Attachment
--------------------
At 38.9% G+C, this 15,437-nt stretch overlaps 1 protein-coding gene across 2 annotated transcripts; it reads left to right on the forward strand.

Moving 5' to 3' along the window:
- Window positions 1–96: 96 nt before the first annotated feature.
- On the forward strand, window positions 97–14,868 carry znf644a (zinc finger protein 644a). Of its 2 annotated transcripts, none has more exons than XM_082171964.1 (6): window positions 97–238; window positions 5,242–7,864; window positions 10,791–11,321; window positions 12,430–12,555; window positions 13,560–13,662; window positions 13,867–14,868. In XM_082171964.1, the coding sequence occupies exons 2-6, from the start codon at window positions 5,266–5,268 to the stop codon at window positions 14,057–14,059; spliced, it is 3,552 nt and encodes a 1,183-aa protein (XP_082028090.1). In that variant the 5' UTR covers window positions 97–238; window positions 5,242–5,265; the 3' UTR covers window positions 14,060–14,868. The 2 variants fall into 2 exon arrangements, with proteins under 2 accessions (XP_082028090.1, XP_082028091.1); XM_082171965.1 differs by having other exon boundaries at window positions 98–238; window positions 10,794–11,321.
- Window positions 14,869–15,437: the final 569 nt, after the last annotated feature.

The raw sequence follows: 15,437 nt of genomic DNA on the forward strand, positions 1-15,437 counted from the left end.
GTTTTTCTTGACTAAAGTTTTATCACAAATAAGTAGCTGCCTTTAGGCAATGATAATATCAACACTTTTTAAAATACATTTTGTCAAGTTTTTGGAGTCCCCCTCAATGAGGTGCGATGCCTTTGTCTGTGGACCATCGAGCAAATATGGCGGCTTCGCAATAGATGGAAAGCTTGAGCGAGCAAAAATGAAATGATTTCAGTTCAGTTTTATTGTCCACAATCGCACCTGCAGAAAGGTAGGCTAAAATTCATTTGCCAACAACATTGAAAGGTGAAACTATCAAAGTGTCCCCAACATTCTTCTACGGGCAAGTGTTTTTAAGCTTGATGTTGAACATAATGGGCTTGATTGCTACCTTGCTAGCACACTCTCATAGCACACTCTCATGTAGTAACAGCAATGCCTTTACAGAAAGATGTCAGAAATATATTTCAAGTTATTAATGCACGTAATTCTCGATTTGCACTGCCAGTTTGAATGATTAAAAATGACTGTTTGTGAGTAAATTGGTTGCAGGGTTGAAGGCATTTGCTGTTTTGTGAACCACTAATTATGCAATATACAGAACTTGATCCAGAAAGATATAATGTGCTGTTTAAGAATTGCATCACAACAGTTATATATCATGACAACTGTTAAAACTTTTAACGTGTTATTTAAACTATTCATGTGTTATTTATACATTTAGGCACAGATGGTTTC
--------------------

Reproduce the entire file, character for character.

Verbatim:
At 38.9% G+C, this 15,437-nt stretch overlaps 1 protein-coding gene across 2 annotated transcripts; it reads left to right on the forward strand.

Moving 5' to 3' along the window:
- Window positions 1–96: 96 nt before the first annotated feature.
- On the forward strand, window positions 97–14,868 carry znf644a (zinc finger protein 644a). Of its 2 annotated transcripts, none has more exons than XM_082171964.1 (6): window positions 97–238; window positions 5,242–7,864; window positions 10,791–11,321; window positions 12,430–12,555; window positions 13,560–13,662; window positions 13,867–14,868. In XM_082171964.1, the coding sequence occupies exons 2-6, from the start codon at window positions 5,266–5,268 to the stop codon at window positions 14,057–14,059; spliced, it is 3,552 nt and encodes a 1,183-aa protein (XP_082028090.1). In that variant the 5' UTR covers window positions 97–238; window positions 5,242–5,265; the 3' UTR covers window positions 14,060–14,868. The 2 variants fall into 2 exon arrangements, with proteins under 2 accessions (XP_082028090.1, XP_082028091.1); XM_082171965.1 differs by having other exon boundaries at window positions 98–238; window positions 10,794–11,321.
- Window positions 14,869–15,437: the final 569 nt, after the last annotated feature.

The raw sequence follows: 15,437 nt of genomic DNA on the forward strand, positions 1-15,437 counted from the left end.
GTTTTTCTTGACTAAAGTTTTATCACAAATAAGTAGCTGCCTTTAGGCAATGATAATATCAACACTTTTTAAAATACATTTTGTCAAGTTTTTGGAGTCCCCCTCAATGAGGTGCGATGCCTTTGTCTGTGGACCATCGAGCAAATATGGCGGCTTCGCAATAGATGGAAAGCTTGAGCGAGCAAAAATGAAATGATTTCAGTTCAGTTTTATTGTCCACAATCGCACCTGCAGAAAGGTAGGCTAAAATTCATTTGCCAACAACATTGAAAGGTGAAACTATCAAAGTGTCCCCAACATTCTTCTACGGGCAAGTGTTTTTAAGCTTGATGTTGAACATAATGGGCTTGATTGCTACCTTGCTAGCACACTCTCATAGCACACTCTCATGTAGTAACAGCAATGCCTTTACAGAAAGATGTCAGAAATATATTTCAAGTTATTAATGCACGTAATTCTCGATTTGCACTGCCAGTTTGAATGATTAAAAATGACTGTTTGTGAGTAAATTGGTTGCAGGGTTGAAGGCATTTGCTGTTTTGTGAACCACTAATTATGCAATATACAGAACTTGATCCAGAAAGATATAATGTGCTGTTTAAGAATTGCATCACAACAGTTATATATCATGACAACTGTTAAAACTTTTAACGTGTTATTTAAACTATTCATGTGTTATTTATACATTTAGGCACAGATGGTTTC